The United States wore some powerful messages on their warm-up jackets ahead of their friendly against Wales, the team’s first match since January.
Ramble of the Day
Children have the reputation of being picky eaters, and have probably earned it. I’m reminded of an article I rambled about a couple of years ago from Mel magazine, “The Men Who Eat Like Boys,” which perfectly outlines that very narrow diet so many children have — one of the article’s subjects, Bruce, will not eat a vegetable (minus a fried potato, of course). There is something to say, though, for the diets of children because they end up trying a lot of random crap.
There isn’t a doubt in my mind that the weird things children end up eating is down to the advertising, but the point remains that it opens up a kid’s very limited diet. I remember having an endless curiosity about Trix yogurt as a kid, and one I shared with my younger sister — she has a painful tale of sacrificing her only opportunity to try Trix at school because the class was in short supply and she gave hers up so a classmate could have it. (Why didn’t we ask our parents to try some, even though they were fairly happy to let us indulge? Good question.)
Kid Cuisine was another for me. I was very convinced by the penguin and the colorful font selling me sad chicken nuggets, mac and cheese that was likely worse than the Kraft I had already rejected, and probably what would be the worst corn I could ever eat. I suppose I wasn’t brave enough to ask my parents for that one, either.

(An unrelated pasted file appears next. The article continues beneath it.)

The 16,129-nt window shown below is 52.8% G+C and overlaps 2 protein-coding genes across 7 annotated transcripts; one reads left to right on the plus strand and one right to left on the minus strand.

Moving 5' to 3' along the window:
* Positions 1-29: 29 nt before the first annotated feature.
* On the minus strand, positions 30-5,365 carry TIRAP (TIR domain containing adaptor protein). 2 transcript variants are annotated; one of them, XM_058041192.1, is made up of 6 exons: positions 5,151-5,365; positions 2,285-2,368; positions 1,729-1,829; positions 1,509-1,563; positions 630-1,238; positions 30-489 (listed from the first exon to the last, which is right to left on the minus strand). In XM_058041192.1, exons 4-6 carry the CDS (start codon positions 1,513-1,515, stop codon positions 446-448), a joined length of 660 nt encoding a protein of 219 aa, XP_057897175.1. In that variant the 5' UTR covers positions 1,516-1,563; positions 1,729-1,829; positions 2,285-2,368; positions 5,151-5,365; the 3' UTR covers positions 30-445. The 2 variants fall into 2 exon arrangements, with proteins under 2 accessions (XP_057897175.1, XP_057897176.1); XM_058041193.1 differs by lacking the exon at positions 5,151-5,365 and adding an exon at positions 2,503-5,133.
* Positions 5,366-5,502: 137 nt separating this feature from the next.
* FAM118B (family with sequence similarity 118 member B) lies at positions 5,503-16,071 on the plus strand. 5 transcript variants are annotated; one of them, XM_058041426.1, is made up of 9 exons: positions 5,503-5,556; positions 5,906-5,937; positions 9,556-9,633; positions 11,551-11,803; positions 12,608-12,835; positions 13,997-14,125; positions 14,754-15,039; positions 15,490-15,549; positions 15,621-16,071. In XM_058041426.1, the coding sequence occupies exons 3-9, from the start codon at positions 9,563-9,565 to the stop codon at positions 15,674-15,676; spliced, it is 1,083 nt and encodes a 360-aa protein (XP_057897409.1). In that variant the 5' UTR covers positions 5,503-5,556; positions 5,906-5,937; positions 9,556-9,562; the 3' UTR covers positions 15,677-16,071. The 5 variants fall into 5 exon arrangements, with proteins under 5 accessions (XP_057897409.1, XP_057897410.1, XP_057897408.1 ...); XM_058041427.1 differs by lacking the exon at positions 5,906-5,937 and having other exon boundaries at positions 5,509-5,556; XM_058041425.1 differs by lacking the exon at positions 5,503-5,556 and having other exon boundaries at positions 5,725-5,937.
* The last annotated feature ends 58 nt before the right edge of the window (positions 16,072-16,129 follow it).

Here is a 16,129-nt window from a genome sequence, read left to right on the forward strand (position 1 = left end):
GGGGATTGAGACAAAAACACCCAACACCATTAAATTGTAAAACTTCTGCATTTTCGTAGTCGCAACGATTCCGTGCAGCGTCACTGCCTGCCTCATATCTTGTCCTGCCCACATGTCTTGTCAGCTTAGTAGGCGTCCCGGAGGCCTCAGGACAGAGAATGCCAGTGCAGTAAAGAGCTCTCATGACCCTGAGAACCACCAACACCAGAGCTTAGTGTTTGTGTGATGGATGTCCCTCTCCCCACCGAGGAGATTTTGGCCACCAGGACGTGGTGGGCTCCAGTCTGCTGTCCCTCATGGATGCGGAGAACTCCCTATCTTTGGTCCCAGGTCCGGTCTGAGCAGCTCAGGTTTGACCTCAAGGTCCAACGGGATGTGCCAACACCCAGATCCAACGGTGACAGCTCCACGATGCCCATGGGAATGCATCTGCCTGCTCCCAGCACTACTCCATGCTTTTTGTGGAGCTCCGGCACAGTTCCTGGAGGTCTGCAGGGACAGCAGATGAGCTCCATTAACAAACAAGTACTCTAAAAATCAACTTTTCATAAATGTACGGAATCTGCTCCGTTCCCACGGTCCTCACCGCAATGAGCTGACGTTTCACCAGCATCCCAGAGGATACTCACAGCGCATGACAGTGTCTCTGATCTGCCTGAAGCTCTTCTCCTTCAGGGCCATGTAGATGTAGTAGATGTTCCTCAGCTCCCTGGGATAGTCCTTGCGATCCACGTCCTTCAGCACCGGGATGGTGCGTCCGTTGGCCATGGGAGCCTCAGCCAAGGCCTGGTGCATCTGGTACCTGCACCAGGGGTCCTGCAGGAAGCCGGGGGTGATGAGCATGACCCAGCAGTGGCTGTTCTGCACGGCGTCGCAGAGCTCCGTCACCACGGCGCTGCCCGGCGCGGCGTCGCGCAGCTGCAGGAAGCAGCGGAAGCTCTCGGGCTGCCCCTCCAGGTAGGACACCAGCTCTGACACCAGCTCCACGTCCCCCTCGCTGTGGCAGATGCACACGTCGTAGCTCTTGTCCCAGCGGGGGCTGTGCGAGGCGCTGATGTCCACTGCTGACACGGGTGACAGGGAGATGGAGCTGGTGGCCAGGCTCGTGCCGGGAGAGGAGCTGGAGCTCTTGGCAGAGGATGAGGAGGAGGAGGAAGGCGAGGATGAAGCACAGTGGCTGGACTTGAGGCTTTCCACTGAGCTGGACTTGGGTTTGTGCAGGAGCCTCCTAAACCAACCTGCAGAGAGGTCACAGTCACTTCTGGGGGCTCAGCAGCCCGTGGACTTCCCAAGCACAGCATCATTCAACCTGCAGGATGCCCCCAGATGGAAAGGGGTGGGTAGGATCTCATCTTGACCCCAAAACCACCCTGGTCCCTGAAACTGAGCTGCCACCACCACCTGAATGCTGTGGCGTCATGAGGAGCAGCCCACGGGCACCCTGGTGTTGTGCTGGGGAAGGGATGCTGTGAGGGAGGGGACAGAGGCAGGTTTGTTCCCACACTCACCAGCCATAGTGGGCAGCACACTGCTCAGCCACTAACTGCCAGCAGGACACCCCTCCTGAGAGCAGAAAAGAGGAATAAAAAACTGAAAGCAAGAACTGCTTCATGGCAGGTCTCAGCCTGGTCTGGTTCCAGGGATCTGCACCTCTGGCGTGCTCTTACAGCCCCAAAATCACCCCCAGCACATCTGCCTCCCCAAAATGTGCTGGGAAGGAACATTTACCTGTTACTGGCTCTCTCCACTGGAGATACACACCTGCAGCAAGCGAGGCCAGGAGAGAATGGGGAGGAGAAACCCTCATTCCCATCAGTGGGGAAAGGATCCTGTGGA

Experimental is probably not the right way to describe it, because it’s not like trying something you know is going to be bad but is going to be unique. Again, it’s down to the advertising, but I also think it’s that many kids do not care about the experience or the quality of their food. Still, what a bold way to go about eating, without caring about the quality of it. It is based in not knowing about quality, of course — please know that I have shifted fully to talking about myself as a child.
The advertising must be it, but I cannot think of a child’s lack of interest in the quality of food as anything other than bold confidence that’s based in some ignorance?
tl;dr: Children may be picky eaters, but they’re also bold eaters.
Stay informed, read this: Brian Davids interviews actor Aldis Hodge on playing former NFL fullback Jim Brown in the upcoming One Night in Miami, the parallels between the film’s 1964 setting and present day, and the recent highs in his career for The Hollywood Reporter
Links of the Day
The UK government granted Iceland an exception to their new COVID-19 related restriction barring non-residents traveling from Denmark ahead of a Nations League match at England.
League One and Two clubs will accept a £50m bailout from the Premier League.
A longer read; Stephanie Yang interviews the North Carolina Courage’s Lynn Williams on her work with the newly launched Black Women’s Player Collective for All for XI